No novel I read this year, from anywhere, equalled Peter Kocan
's bleak Fresh Fields. A Sydney teenager, only ever called the Youth, is driven out of home and, by way of a few abortive jobs up country, drifts into living rough in the central city. He develops an intellectual hunger, fed by free libraries, but he lacks social skills and we watch his distrust of fellow humans become total. Real people are replaced by a cast of corrosive imaginary figures and slowly his misery begins to focus upon a violent final gesture which will be his memorial. There is no self pity or political accusation in the story, which ends on the evening he takes a rifle to a rally on the other side of the Harbour. Only the prominence of his target attracts him.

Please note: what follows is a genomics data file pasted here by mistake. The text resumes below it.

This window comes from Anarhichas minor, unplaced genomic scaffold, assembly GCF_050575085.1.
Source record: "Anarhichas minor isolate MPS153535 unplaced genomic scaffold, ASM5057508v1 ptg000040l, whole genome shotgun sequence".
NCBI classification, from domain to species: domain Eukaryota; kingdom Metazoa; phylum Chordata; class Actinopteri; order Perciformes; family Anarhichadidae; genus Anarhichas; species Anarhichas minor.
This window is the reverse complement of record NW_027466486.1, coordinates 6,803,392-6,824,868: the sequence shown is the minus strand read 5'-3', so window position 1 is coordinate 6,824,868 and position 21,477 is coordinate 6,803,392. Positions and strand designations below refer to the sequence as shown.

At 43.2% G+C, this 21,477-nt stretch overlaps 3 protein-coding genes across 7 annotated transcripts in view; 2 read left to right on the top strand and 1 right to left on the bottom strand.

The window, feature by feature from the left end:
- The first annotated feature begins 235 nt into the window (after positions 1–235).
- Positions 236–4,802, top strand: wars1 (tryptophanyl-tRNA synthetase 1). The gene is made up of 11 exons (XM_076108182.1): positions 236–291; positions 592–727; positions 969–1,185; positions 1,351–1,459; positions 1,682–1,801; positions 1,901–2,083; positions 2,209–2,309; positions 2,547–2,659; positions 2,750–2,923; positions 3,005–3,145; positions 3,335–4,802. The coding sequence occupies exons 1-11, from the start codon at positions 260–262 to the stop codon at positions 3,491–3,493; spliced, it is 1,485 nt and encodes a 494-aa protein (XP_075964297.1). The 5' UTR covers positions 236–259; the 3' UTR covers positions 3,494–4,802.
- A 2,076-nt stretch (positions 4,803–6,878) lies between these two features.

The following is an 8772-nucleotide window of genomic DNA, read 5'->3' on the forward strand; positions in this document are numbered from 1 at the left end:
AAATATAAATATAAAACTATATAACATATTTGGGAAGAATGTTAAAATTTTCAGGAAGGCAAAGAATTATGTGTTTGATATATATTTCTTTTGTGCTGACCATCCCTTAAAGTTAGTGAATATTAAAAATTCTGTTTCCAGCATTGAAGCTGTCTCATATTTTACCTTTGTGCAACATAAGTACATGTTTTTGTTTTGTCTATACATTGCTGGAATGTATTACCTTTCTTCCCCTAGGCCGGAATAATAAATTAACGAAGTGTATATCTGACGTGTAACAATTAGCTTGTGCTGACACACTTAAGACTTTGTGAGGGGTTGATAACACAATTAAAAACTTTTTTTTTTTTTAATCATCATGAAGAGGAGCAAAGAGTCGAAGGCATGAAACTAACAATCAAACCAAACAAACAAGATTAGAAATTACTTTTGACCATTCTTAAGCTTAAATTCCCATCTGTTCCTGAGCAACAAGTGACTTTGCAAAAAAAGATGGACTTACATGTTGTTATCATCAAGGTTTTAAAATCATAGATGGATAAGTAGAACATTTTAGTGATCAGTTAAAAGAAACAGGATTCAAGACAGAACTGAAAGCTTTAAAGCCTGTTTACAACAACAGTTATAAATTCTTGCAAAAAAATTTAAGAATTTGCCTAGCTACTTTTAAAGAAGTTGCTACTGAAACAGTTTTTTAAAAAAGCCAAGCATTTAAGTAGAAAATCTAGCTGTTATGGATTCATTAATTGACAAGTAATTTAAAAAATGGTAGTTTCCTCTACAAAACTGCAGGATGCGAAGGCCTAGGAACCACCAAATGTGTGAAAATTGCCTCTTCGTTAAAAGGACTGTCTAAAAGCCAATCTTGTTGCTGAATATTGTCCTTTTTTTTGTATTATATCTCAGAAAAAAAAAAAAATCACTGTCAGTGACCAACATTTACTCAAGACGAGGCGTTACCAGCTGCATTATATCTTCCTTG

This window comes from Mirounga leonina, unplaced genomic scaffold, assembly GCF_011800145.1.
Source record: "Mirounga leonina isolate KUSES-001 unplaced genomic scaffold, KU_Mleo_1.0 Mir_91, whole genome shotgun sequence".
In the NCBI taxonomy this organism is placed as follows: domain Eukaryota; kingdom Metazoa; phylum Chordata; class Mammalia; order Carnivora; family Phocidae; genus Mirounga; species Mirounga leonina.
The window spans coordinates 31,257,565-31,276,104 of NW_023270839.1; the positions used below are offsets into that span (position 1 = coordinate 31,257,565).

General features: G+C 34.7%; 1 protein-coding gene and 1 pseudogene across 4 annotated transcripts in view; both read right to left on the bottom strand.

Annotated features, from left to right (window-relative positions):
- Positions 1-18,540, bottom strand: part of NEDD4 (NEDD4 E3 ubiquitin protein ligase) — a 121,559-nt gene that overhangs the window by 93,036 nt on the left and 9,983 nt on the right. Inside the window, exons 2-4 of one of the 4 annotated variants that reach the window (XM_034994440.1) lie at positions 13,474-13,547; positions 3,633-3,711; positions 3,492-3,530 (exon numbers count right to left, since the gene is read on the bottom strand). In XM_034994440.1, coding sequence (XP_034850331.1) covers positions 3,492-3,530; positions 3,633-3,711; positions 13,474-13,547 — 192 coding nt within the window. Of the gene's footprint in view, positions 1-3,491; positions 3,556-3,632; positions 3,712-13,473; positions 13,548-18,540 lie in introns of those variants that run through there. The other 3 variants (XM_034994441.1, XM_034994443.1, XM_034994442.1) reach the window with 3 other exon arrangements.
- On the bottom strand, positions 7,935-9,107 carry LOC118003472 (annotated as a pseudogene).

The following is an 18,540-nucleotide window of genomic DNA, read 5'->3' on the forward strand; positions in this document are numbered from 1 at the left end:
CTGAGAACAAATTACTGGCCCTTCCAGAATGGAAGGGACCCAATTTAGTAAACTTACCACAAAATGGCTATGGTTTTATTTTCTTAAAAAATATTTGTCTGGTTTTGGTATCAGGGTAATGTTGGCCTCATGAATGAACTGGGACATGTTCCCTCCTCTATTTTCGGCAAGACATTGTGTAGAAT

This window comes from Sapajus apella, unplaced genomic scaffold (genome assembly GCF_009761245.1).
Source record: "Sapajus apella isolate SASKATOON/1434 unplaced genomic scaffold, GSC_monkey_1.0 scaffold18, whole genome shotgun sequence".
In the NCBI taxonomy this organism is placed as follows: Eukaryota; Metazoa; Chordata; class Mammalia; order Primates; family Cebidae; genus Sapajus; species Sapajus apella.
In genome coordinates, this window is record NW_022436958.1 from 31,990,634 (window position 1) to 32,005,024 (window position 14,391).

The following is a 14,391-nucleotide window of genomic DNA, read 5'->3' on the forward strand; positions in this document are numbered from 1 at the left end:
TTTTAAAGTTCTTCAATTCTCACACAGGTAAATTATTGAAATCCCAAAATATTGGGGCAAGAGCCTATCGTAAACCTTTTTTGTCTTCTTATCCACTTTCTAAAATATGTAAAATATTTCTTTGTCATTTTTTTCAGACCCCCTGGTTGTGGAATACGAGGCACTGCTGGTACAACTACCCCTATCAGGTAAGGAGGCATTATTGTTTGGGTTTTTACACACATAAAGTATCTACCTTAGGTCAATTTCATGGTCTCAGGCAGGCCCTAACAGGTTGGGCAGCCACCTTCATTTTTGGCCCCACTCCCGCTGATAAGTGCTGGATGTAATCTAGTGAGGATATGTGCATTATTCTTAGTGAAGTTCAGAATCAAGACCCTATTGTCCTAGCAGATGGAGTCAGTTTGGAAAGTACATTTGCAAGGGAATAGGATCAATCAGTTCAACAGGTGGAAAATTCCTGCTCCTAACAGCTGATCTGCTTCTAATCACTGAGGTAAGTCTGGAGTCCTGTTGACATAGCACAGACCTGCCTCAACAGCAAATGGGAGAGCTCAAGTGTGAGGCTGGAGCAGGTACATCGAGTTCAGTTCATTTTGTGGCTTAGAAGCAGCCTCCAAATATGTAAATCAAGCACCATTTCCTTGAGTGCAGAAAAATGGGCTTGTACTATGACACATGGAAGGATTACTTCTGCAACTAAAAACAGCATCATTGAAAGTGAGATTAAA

by Les Murray